So far in this week’s Life for Leaders devotions we have been focusing on how we can know God better, taking our lead from Ephesians 1:17. Today, I want to consider the question: Do you know God personally?… Knowing someone implies something more personal. It suggests a two-way relationship. It involves knowing things about someone, but goes much deeper than just gathering information.
If we read this [Ephesians] simply as God’s Word to us individually, we would fail to reflect upon the communal dimensions of Paul’s prayer. He is asking God to give the Spirit of wisdom and revelation not to separate individuals but to individuals joined together in community. Therefore, in our quest to know God better, let’s remember that we are not alone. We should not think of ourselves in this way.
The simple good news of Ephesians 1:17 is that God, through the Spirit, will help us know him better. God does this because he seeks relationship with us (see also Ephesians 1:5 and John 4:24). God wants you to know him better! Thus, we are encouraged to pray as Paul prayed, both for ourselves and for others. May the Lord give us the Spirit of wisdom and revelation, so that we may know him better.
The whole Scripture bears witness to the fact that knowing God is not something you can do on your own. Rather, it depends on God. You can know God truly only if God chooses to make himself known to you. The good news of the Bible is that God has already revealed himself in profound ways: in creation, in history, in his people, in Scripture, and most of all in Jesus Christ. Moreover, God has given us his Spirit and placed us in the community of his people so that we might know God deeply, accurately, and intimately.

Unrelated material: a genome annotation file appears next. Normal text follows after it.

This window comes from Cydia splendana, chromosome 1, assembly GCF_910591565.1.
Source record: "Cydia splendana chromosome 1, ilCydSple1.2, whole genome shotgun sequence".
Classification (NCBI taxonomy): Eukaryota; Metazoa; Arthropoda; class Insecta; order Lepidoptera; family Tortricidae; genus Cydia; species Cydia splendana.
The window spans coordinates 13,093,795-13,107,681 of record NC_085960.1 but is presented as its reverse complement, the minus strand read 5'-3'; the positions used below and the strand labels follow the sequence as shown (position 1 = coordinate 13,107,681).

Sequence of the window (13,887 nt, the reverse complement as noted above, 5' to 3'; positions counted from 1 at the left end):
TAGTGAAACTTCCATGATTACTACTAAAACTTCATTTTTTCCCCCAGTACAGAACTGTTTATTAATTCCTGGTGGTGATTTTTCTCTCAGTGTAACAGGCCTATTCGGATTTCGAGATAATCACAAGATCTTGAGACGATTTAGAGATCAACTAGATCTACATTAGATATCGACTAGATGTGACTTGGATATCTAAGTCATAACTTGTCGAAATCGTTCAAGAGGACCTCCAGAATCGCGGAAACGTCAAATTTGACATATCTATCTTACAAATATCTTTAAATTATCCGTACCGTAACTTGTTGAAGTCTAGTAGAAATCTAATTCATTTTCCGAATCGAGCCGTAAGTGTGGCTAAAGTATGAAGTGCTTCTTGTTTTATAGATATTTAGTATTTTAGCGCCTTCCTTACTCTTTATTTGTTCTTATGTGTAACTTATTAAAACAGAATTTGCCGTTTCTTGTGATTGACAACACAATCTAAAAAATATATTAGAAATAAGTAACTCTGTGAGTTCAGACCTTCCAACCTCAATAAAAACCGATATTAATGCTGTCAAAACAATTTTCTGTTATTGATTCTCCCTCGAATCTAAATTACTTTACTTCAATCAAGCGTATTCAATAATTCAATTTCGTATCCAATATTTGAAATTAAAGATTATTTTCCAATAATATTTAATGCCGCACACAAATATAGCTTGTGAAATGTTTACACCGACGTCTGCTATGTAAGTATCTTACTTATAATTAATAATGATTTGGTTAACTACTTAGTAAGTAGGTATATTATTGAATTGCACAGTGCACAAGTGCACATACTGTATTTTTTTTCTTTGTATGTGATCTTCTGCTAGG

Why is thanksgiving such an essential element in prayers of asking? Of course, it’s always appropriate to thank God for his many gifts. But the act of giving thanks not only acknowledges God, but also increases our faith. When we remember all that God has done for us… then we are inspired to pray more boldly. We have faith to ask God for more of his favor because we remember how generous he has been in the past with his favor.
How often do you hear “Thank you” from your colleagues at work? From your boss? From your subordinates? How often do you say “Thank you” to your colleagues?… Paul’s example in Ephesians 1:15-16 can inspire us to share our gratitude for others with them. In this passage, the Apostle Paul tells the recipients of his letter that he thanks God for them. He doesn’t just thank God. He shares his gratitude with those for whom he is thankful.
In Ephesians 1:15-16, Paul tells the recipients of the letter that he gives thanks for them, in part because of their “love for all of God’s people.” (The original language reads literally, “love for all of the saints.”) You might be tempted to read this phrase quickly and move on. But if you stop for a moment and think about it, you might wonder about loving all of God’s people. All? Really?
Biblical faith is not simply giving assent to theological claims. Rather, biblical faith is going a step further. It is not simply believing that Jesus is Savior and Lord. Rather, it is also putting your trust in Jesus to be your Savior and your Lord. When you read the word “faith” in the New Testament, you should think of it in terms of trust that includes but goes beyond belief.
The Bible uses “faith” in a different way. Though faith does go beyond what reason can prove, it is solidly based on experience and thoughtfulness. Faith is not wishful thinking. Even less is it believing something in spite of strong evidence to the contrary. Christians have faith in God because of what God has revealed about himself in history, in Scripture, among his people, and most of all in Jesus Christ.
I don’t believe there is only one, simple “in a nutshell” summary of the Christian life since it can be rightly seen from a number of perspectives. But, if we want to summarize our life in Christ, we might take the lead from Paul in Ephesians 1:15. Here, he mentions two core qualities in the lives of the Christians who are reading his letter: faith and love. If you had to put the Christian life in a nutshell, you couldn’t do much better than this: faith and love.